Batteries are too mainstream, let's make Water Powered ones! The DIY flashlight never runs out of batteries, water is all around us and will never run out. One of today's causes of pollution is the improper disposal of batteries containing heavy metals such as lead and mercury. The answer, using water as electrolyte!

Imagine, running wall clocks for 6-12 months with water, you'll never need to leave your house just to buy batteries and there's no need to recharge them. What could be more convenient than replenishing your batteries with tap water? :D

The flashlight runs 30mins continuously with tap water and 2 hours with saltwater. Not bad for a single celled prototype :D This thing also works well with calculators, clocks & radios Remember, adding a second cell triples the glow and lighting time! 

How Does It Work?
This is a type of battery called the "Galvanic Cell", having 2 different types of metals and is connected by a salt bridge. It works like your typical battery but uses water as its electrolyte. If you want to read more about how batteries work "click here" The output voltage is pretty faint and isn't enough to run a single LED. By the help our trusty "Joule Thief Circuit", the LEDs would glow even at low voltages.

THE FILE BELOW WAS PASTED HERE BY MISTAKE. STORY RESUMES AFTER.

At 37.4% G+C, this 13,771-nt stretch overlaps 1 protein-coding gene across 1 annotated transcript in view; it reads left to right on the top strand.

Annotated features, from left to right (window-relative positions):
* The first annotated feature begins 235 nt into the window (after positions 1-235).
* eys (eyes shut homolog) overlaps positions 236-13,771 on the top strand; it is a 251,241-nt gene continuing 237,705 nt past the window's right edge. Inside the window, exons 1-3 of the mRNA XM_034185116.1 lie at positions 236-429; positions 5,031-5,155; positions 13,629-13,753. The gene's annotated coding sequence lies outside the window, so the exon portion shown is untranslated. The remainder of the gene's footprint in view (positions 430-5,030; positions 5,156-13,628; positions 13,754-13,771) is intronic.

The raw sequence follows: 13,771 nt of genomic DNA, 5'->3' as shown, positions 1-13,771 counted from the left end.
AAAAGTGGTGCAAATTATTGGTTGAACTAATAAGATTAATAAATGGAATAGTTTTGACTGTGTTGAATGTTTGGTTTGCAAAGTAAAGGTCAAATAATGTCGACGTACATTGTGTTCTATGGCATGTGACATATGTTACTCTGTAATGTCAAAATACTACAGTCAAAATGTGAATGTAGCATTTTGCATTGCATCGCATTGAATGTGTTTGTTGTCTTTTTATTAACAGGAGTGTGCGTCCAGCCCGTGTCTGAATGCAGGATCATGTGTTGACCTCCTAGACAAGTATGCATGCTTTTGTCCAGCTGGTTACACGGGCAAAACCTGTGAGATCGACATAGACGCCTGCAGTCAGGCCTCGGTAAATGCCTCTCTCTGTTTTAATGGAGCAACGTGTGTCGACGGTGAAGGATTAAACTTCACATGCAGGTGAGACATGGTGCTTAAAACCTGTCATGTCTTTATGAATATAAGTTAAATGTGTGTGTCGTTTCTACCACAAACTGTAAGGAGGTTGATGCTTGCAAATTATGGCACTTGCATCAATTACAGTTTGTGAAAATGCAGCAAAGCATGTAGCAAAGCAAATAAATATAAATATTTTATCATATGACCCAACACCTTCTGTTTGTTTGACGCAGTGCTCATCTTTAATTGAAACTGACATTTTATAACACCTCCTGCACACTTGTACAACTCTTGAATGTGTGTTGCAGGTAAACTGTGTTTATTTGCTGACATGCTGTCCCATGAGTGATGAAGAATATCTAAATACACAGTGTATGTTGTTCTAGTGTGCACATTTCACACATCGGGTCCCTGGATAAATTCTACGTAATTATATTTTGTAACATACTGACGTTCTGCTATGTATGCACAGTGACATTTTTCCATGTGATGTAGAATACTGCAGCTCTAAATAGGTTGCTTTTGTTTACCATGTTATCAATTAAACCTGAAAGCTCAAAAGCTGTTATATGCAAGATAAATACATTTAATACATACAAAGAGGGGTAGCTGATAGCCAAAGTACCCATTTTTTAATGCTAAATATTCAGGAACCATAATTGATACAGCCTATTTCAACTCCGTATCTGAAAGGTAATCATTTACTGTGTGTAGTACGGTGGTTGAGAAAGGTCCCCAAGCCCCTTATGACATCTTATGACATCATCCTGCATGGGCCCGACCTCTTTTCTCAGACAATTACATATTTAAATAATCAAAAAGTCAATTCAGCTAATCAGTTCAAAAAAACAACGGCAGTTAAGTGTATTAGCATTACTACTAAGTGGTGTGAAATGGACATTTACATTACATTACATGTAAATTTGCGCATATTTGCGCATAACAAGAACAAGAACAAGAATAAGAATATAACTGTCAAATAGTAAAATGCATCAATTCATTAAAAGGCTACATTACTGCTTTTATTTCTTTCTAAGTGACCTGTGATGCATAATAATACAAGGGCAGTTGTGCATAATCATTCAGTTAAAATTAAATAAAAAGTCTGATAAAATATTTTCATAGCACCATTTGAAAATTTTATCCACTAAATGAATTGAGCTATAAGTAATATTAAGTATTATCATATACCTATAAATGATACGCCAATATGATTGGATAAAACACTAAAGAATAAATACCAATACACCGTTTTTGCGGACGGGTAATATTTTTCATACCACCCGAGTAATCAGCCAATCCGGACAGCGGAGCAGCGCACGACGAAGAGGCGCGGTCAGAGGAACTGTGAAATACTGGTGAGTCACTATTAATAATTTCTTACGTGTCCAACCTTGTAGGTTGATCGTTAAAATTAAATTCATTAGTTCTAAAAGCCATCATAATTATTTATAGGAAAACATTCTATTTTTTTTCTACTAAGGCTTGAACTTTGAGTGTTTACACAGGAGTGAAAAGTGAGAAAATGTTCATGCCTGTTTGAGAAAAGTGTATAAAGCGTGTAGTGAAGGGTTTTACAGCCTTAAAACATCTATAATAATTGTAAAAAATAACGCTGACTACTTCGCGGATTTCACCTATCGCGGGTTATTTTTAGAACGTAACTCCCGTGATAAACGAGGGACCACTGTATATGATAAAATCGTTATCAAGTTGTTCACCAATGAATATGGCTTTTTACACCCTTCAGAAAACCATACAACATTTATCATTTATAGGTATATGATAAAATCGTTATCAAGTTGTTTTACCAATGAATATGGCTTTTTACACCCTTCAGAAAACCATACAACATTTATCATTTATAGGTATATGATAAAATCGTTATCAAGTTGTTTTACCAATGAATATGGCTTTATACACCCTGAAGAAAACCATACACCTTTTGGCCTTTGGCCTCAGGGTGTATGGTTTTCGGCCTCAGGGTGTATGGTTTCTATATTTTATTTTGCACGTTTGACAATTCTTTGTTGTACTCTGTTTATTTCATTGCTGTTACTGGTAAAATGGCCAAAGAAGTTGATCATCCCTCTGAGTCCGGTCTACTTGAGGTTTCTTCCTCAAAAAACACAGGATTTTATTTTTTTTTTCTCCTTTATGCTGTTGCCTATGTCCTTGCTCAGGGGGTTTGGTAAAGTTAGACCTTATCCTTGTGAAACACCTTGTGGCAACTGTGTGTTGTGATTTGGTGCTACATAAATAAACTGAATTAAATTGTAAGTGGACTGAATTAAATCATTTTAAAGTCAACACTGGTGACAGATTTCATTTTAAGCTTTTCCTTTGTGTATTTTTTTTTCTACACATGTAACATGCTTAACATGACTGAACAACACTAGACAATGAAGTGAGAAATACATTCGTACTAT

Is It Really Powered By Water?
Well not really, the water serves as an electrolyte, a replacement for toxic chemicals used in regular batteries, which usually ends up in dumpsites. So why call it water powered? Of course no one would be interested in the title "Galvanic Flashlight" plus that's what easily pops up in people's minds. The Redox reaction takes place in this project.

Practical Uses:
1st.) If you got lost and stranded out in the woods, you can't rely on batteries, eventually they run out. A mini version would save stranded people in the woods. Just go to the nearest river and fill her up! Whala, you have light!
2nd.) School science experiment
3rd.) A fun and educational project for all ages!

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A Larger Scale Water Powered Project (a.k.a Galvanic Cell):

Step 1: Gathering Tools & Materials

Parts & Materials:   
- PVC Pipe 4" Long (3/4"‎Ø)  [Local Hardware]
- PVC Coupling 3/4" to 1" [Local Hardware]
- Recycled 3xLED Torch  [Inventory = Free]
- Toroidal Core/ Bead  [Recycled From CFL Bulb]
- 2N3904 Gen. Purpose NPN Transistor [Radioshack] 
- 1K Ohm Resistor (1/4w) [Radioshack]
- Cooper & Zinc Strip  [Local Hobby Shop]
- Magnet Wire/ Copper Wire [Inventory/ Local Hardware]
- 4 Sheets Of Tissue Paper [Toilet/ Bathroom]
- 2x2" Sheet of Acetate [Bookstore/ Office Supplies]

Tools & Equipment:
- Leatherman MultiTool
- Soldering Iron
- Hot GlueGun
- Teflon Tape
- Super Glue
Would a 9011 transistor work instead of a 2N3904?
Yes it would! :D any general purpose NPNs would work just fine!
<p>There are many other very good Instructables detailing how to build a &quot;Joule Thief&quot; and how they work. You could have simplified this one by first referring people to one of those for that portion of the project.</p>
<p>He did!</p>
<p>No, he didn't. This instructable tells how to make a joule thief and does not refer readers somewhere else for that info.</p>